DALLAS (AP) — Boeing grounded its test fleet of new 787 passenger jets on Wednesday while it investigates an electrical fire that forced one of the planes to make an emergency landing.
On Tuesday, a 787 on a 6-hour test flight had to make an emergency landing in Texas after the crew reported smoke in the rear of the plane.
Boeing said it would take several days to analyze flight data from the plane. Boeing stopped test flights for all of its 787 test planes "until we better understand the cause of the incident," it said late on Wednesday.
Boeing spokeswoman Loretta Gunter said it wasn't yet clear how long it would be until test flights resume, and that some flying could resume before the data analysis is finished.
"We don't have a schedule in mind right now," she said.
The company plans ground tests on the planes while they're not flying.
Gunter said the fire started in a power control panel in a rear electronics bay on the test plane. Boeing is inspecting the power panel and the area around it to see if other repairs are needed.
The fire cut the plane's electrical power. Boeing said backup systems including a ram air turbine — essentially a wind-powered generator — functioned as expected.
Boeing Co. shares fell $2.18, or 3.2 percent, to $67.07 on Wednesday, making it easily the worst performer in the Dow Jones industrial average.
The plane was powered by two Rolls-Royce Trent engines, but Gunter said Boeing has no reason to think the smoke came from the engines. Last week, a different model of Rolls-Royce engine on a Qantas Airbus A380 jet blew apart during a flight.
The Federal Aviation Administration is investigating Tuesday's incident, and the National Transportation Safety Board is monitoring the situation but hasn't sent investigators to the scene, a spokesman said.
This marks the latest setback for a plane that is already about three years behind schedule. Boeing had hoped to deliver the first 787, which it calls the Dreamliner, to Japan's All Nippon Airways in the first quarter of next year.
"We are committed to finding the cause quickly but will not rush the technical team in its efforts," the company said.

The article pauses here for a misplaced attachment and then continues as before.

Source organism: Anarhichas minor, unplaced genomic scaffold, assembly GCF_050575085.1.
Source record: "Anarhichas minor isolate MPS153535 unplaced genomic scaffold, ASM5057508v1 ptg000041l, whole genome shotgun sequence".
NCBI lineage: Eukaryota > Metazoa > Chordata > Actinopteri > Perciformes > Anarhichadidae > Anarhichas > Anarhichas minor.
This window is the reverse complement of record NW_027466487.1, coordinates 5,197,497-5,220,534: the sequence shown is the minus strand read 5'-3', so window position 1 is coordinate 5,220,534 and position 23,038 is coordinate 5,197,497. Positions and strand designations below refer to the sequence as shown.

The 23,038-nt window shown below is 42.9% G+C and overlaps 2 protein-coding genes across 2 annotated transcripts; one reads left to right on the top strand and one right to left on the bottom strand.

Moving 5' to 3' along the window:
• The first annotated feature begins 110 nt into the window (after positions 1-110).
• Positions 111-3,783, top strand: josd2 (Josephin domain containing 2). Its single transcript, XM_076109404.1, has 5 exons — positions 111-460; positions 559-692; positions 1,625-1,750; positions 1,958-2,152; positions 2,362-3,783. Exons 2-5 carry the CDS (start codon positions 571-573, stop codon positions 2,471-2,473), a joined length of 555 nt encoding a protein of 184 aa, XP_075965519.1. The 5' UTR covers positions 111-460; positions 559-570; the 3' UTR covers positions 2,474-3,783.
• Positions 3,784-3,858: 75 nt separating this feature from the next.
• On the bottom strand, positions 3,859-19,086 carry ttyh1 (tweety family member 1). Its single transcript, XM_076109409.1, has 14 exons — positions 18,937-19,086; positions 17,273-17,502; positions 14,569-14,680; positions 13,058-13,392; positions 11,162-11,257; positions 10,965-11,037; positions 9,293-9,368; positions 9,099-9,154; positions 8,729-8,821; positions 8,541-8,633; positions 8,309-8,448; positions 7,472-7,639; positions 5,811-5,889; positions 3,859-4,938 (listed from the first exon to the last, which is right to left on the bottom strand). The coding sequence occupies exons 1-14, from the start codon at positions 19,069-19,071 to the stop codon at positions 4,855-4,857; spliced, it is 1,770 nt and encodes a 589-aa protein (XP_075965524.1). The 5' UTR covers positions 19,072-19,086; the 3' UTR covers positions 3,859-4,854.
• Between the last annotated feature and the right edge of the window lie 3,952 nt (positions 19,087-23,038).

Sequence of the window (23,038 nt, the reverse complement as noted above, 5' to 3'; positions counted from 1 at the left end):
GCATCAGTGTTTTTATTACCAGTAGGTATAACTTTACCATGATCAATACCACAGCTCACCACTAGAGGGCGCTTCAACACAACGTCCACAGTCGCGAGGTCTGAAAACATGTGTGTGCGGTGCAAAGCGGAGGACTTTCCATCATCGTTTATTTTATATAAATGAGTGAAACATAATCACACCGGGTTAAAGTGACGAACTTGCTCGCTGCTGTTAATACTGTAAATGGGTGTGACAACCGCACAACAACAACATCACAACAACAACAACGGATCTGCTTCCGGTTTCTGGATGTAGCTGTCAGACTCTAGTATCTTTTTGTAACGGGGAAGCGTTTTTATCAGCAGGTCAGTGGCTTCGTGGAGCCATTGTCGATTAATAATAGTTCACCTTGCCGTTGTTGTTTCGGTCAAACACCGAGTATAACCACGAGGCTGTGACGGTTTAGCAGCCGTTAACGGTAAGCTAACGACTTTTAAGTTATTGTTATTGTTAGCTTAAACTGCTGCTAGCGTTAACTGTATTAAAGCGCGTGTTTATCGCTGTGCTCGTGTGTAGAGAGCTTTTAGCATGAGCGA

Nathan Smith, an aerospace analyst for Frost & Sullivan, said it's critical that Boeing put a stop to the delays on the 787 or risk losing sales to Airbus, which expects to begin shipping a rival plane, the A350, in 2013.
Smith said Boeing was paying the price for building a complex, innovative new aircraft with parts from suppliers around the world.
Assembling the plane "is like putting a jigsaw puzzle together — sometimes the pieces don't fit," Smith said. "Airbus is learning from this. They're seeing the mistakes Boeing has made."
Tuesday's test plane took off from Yuma, Ariz., and flew a horseshoe-shaped route north to Montana, then east, then south to Texas. The pilot declared an emergency and landed the plane at an airport in Laredo, Texas, along the Mexico border.
According to Boeing, 42 people were aboard, including the crew and technicians who were performing a test to check the efficiency of a system used to pump nitrogen gas to the fuel tanks to reduce the risk that fuel vapors could catch fire. The company said there is no reason to think the monitoring or testing of that system had anything to do with the fire.
Boeing said one person suffered minor injuries when the crew slid down emergency exit chutes.
Gunter said the pilot never lost primary flight displays during the incident, as some news organizations had reported Tuesday. She said information from the plane was sent for analysis in Seattle, where Boeing's commercial aircraft division is based.
Although Boeing shares fell, one analyst said it was too soon to know the significance of the bad test flight.
"It is way too early in the process to know whether this was a one-off incident, a faulty part, or a design issue," RBC analyst Robert Stallard wrote in a note to clients. He said the 787 is "just one small piece" in the big picture of improving conditions for aerospace companies like Boeing, and told investors to buy if shares dipped.